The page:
Our words create our reality. What kind of life do I want? One where my actions are in harmony with my word. I am a creation of God imbued with the power to create.

What will I do with this power?


Monday, July 20, 2015

Talking Past Each Other

So often we talk past each other instead of listening wholly to what is shared.



I like the introduction to this video. It shows Mormon missionaries and an Evangelical talking to each other as if the other were mannequins. Taking time and effort to understand first brings great treasure.

Sunday, July 19, 2015

I would not have believed it myself

No man knows my history. I cannot tell it: I shall never undertake it. I don’t blame any one for not believing my history. If I had not experienced what I have, I would not have believed it myself. ("The King Follett Sermon", Joseph Smith, Apr 7, 1844)
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Thursday, July 09, 2015

We Refused to Marry Marriage Itself

"Gay Marriage Happened Because We Refused to Marry Marriage Itself" caught my eye because it captured an idea in few words; an important idea. I do not think that the content of the article is clear enough.
Tucker closes the book by posing a question: Will we honor marriage or will we create a “kind of ‘state polygamy’ where women congregate around the major source of wealth — the government — while men slink off into their separate quarters to pursue a fading warrior culture — played out this time on video games”? Will we honor the most noble aspect of human nature — one that doesn’t come “naturally” but requires work and rules to make us flourish?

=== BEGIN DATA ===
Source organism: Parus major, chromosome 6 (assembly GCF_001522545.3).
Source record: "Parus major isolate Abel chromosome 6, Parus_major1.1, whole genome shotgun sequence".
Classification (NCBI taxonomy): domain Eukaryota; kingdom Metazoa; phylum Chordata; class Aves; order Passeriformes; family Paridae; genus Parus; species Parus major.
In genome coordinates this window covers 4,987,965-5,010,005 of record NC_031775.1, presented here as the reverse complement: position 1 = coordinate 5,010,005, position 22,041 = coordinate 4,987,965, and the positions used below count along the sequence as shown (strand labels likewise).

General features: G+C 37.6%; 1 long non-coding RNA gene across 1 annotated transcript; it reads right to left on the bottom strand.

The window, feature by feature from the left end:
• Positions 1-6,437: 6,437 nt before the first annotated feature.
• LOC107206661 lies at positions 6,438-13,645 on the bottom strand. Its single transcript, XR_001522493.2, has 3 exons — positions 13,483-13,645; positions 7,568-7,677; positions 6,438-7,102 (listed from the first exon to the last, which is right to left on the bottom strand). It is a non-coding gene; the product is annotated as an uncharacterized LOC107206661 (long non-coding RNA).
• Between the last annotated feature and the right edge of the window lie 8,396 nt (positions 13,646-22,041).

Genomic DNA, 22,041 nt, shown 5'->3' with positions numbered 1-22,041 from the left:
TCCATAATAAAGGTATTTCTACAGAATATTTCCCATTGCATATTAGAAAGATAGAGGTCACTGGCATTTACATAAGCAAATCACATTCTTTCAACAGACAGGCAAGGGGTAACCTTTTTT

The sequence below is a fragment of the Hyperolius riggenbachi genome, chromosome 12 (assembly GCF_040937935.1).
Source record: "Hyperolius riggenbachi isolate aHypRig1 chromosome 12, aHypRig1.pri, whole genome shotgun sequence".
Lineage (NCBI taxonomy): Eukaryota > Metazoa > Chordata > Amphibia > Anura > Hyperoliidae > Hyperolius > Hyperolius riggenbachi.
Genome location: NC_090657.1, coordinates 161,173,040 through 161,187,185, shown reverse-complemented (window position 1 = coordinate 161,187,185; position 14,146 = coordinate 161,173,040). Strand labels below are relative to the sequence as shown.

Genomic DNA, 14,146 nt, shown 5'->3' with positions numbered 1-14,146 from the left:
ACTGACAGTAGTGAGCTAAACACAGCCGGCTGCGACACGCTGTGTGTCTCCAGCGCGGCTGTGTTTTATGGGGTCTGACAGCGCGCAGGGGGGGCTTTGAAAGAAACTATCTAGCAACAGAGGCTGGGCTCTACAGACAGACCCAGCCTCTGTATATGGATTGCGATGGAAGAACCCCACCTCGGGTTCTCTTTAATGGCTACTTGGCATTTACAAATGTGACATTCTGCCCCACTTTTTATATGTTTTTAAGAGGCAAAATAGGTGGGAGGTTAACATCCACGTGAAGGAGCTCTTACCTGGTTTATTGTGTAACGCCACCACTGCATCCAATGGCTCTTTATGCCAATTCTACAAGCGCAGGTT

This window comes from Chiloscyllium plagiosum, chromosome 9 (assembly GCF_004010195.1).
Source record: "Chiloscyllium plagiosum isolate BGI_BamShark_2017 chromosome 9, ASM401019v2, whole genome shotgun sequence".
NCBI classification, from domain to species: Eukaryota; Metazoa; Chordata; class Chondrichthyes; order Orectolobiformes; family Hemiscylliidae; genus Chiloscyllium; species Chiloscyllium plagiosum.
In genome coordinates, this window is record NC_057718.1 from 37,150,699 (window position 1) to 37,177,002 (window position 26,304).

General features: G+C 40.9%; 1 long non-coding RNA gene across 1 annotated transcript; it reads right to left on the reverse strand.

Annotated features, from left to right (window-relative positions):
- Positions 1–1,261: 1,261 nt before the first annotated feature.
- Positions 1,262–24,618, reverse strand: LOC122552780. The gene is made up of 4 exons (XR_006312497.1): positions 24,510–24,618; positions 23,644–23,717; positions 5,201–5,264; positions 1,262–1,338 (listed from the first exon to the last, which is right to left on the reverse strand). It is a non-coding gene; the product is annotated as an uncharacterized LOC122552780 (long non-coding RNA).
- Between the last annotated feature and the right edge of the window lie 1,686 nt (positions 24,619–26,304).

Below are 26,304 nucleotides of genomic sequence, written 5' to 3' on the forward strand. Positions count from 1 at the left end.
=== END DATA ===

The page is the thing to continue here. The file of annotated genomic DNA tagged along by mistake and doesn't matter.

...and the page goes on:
In short, will we insist on the ideal of a girl for every boy, a boy for every girl — and a mother and father for every child?  ("The Evolution of Marriage" Ryan T. Anderson, May 17, 2014) 
There are a few norms that marriage has meant in the past but not so much recently.

Permanence. Marriage is intended to be a lifetime commitment.

Monogamy and exclusivity. Marriage means sexual and emotional intimacy commitment to your husband or wife.

Alignment with procreation. Marriage means a public, ceremonial joining of a wife and husband with the idea that they raise the next generation. So that their children will have the best environment to learn compassion and capability in society. Connected with this alignment is the support that comes from grandparents and great grandparents in the raising of children. And the reverse in the care of parents by the children or grandchildren. It is a commitment that spans generations.

If we are to regain the benefits of traditional marriage, we must be willing to marry again to the institution of marriage. That means we uphold the norms that have been so beneficial to so many. We must insist on the ideal of a girl for every boy, a boy for every girl — and a mother and father for every child.